Inviting People In

all are invited

The chances are that if your church is evangelical you spend some time praying for “people groups” who have never heard the Gospel, perhaps a tribe in a remote part of India or a nation far across the world.  I doubt that you will ever have considered people with disabilities as a “unique people group” forgotten or missed out for the gospel but for very different reasons.

In India there may be as many as 2.1 crore people with disabilities and we as Christians have the perfect environment to welcome them in.  We have a Lord and master who came alongside people with disabilities as a routine.  We have a gospel of love which is to reach to the ends of the earth and to all creation…remember what Jesus says?

But you will receive power when the Holy Spirit comes on you; and you will be my witness in Jerusalem, and in all Judea and Samaria, and to the ends of the earth.  Acts 1:8

Go into all the world and preach the gospel to all creation. Mark 16:15

                                                                                                                                                                    I guess that means people with disabilities and their families and loved ones too. So how can we do that?  I mean a missionary can head off somewhere “unreached”; a young pastor can relocate in order to plant a new church but where are people with disabilities, especially the ones who have not heard the gospel? Maybe you’ve never really thought about that.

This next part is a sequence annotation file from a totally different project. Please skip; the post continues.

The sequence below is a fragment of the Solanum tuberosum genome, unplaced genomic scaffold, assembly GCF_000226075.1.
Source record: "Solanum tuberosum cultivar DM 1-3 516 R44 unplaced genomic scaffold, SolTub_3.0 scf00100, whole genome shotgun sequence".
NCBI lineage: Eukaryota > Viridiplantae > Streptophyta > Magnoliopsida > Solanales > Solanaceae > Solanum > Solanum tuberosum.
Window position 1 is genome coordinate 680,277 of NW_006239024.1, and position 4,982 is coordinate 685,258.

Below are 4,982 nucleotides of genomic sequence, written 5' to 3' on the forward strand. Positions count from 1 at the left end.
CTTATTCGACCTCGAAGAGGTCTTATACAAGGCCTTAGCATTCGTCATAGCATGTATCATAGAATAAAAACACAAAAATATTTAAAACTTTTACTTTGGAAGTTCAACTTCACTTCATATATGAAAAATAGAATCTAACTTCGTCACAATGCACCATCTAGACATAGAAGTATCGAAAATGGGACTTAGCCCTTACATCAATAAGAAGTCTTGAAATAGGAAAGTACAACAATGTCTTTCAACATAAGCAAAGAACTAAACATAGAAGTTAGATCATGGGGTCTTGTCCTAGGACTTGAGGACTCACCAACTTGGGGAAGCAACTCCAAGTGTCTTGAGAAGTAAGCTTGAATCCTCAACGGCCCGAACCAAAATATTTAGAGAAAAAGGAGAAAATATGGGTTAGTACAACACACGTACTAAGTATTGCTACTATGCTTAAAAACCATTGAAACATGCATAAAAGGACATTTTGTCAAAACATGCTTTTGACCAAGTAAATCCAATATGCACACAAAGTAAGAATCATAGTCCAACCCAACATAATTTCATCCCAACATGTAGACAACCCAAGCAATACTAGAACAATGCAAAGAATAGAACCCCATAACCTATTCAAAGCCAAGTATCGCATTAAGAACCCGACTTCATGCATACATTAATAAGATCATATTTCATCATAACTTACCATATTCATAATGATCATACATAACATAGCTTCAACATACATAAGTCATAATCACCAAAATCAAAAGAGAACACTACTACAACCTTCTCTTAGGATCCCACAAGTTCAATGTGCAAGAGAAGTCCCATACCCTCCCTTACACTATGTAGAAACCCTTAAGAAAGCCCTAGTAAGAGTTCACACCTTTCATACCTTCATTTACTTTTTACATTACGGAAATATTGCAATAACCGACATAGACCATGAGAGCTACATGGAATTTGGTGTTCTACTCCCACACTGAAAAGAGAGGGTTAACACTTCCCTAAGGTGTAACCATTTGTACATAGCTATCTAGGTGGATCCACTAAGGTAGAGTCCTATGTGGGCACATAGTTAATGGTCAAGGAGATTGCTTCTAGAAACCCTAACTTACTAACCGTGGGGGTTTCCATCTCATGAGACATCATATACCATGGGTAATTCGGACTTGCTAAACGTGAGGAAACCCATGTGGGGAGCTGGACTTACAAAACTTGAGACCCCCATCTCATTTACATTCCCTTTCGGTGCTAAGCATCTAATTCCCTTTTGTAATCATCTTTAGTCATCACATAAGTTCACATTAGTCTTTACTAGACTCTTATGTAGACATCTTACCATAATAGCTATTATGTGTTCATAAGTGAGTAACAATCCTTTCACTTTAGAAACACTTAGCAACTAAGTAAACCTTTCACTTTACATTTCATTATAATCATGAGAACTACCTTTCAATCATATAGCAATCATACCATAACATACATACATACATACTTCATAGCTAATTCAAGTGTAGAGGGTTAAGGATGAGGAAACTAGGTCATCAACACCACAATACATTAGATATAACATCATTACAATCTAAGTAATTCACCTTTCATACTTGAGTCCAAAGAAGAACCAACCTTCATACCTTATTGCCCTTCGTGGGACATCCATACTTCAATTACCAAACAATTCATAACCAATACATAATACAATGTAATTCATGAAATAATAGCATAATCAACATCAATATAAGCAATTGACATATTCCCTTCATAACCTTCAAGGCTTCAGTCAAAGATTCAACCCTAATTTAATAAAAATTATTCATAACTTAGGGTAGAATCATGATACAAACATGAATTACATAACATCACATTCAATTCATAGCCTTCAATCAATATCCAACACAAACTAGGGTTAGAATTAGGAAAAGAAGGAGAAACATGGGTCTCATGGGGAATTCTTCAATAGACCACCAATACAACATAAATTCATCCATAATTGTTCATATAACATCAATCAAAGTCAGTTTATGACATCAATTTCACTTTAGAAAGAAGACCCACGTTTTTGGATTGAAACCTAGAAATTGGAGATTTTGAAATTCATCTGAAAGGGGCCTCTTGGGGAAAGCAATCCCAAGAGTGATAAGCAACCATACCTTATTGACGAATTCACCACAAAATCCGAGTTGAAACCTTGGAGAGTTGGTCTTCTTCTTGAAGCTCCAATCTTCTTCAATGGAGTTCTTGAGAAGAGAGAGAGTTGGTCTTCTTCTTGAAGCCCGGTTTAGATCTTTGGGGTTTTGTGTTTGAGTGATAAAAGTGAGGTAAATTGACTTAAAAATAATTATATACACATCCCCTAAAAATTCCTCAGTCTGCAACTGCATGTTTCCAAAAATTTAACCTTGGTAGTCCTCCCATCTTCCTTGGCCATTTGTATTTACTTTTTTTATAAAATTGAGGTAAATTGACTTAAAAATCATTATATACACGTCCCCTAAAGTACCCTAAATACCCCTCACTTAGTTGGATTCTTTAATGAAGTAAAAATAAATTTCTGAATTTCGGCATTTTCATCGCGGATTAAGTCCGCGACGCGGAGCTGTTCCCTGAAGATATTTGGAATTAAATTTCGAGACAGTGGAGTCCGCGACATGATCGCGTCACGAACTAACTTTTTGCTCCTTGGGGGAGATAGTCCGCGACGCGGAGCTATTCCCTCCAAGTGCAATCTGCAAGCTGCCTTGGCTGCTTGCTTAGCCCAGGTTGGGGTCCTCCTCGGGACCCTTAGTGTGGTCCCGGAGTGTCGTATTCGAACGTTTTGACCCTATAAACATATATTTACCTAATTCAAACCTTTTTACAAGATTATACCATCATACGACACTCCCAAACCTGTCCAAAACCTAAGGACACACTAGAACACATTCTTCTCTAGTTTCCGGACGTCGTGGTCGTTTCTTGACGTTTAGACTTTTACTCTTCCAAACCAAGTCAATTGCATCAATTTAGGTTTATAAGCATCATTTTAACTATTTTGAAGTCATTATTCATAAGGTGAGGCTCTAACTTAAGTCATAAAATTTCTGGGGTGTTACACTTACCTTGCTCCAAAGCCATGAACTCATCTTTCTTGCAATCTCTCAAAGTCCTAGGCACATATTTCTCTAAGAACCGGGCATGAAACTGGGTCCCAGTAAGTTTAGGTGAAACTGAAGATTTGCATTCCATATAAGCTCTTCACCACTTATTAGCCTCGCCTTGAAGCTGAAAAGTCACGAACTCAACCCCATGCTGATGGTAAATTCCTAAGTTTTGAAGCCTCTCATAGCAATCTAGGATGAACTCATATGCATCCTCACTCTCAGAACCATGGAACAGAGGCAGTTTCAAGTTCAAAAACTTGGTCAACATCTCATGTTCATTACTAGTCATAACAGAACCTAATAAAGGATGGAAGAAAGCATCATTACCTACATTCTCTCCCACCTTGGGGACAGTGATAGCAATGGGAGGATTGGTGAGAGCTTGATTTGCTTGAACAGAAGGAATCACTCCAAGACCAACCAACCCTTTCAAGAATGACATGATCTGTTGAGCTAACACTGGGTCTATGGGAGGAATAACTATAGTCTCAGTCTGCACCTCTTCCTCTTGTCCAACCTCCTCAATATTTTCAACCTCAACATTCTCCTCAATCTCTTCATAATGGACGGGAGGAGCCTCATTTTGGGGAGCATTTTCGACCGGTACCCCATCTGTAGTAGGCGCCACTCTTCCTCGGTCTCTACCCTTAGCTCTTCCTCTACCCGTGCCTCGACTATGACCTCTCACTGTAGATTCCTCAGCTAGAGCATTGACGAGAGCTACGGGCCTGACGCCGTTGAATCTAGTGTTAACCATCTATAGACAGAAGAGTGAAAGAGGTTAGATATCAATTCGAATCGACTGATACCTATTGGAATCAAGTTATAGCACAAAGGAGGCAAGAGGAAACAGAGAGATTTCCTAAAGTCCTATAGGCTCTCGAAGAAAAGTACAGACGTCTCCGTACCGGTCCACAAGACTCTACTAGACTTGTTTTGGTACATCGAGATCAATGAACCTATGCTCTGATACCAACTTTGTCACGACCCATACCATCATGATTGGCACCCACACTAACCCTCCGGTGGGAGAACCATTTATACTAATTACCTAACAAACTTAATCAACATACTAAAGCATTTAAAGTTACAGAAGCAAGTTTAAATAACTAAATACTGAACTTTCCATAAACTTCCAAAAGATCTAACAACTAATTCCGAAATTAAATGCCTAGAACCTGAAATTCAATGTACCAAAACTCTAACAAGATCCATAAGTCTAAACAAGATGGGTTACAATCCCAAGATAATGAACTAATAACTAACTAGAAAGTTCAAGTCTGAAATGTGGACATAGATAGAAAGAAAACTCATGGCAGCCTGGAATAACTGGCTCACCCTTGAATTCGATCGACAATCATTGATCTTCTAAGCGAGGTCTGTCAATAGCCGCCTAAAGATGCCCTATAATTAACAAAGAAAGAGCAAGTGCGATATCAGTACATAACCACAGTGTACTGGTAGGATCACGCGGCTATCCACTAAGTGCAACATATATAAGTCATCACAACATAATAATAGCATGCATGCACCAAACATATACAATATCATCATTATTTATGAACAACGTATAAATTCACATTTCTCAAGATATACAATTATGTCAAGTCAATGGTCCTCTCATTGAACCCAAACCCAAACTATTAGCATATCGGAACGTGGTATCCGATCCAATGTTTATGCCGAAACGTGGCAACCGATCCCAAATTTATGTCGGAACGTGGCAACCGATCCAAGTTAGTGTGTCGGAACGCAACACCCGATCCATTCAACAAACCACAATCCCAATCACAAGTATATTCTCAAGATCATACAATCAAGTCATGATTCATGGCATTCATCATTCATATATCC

Engage Disability’s Disability Inclusion ToolKit[1] states

People with disabilities might often be hidden in the church neighbourhood and therefore not receiving any services. Churches and Christians need to be in the community actively reaching out to those with disability and linking them in to health, rehabilitation, education, employment and government services. They need to be included in social events, festivities and church music and drama presentations.

I have recently heard of one approach which I thought was worth sharing. Christians in Chittor District in Andhra Pradesh visited one of many Bhavitha centres in the district that provide integrated education.  They went to meet the children and special education teachers to find out their struggles.  When they heard they needed some activity materials, mats chairs and a cupboard they found a way to donate a second-hand cupboard and buy play materials, mats and chairs.  They handed them over at a little function with a lunch and they encouraged parents to send the children to school regularly.